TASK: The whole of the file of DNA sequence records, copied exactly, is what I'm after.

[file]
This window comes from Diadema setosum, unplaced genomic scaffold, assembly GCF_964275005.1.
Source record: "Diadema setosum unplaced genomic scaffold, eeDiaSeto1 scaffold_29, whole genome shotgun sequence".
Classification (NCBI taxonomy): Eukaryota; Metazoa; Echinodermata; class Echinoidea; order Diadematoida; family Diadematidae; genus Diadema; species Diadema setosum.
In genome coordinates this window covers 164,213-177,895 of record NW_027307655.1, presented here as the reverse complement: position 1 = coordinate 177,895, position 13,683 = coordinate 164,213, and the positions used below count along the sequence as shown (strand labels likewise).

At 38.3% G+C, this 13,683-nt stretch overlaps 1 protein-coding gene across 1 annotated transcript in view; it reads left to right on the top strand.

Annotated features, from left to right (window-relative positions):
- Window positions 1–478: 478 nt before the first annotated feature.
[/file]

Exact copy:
This window comes from Diadema setosum, unplaced genomic scaffold, assembly GCF_964275005.1.
Source record: "Diadema setosum unplaced genomic scaffold, eeDiaSeto1 scaffold_29, whole genome shotgun sequence".
Classification (NCBI taxonomy): Eukaryota; Metazoa; Echinodermata; class Echinoidea; order Diadematoida; family Diadematidae; genus Diadema; species Diadema setosum.
In genome coordinates this window covers 164,213-177,895 of record NW_027307655.1, presented here as the reverse complement: position 1 = coordinate 177,895, position 13,683 = coordinate 164,213, and the positions used below count along the sequence as shown (strand labels likewise).

At 38.3% G+C, this 13,683-nt stretch overlaps 1 protein-coding gene across 1 annotated transcript in view; it reads left to right on the top strand.

Annotated features, from left to right (window-relative positions):
- Window positions 1–478: 478 nt before the first annotated feature.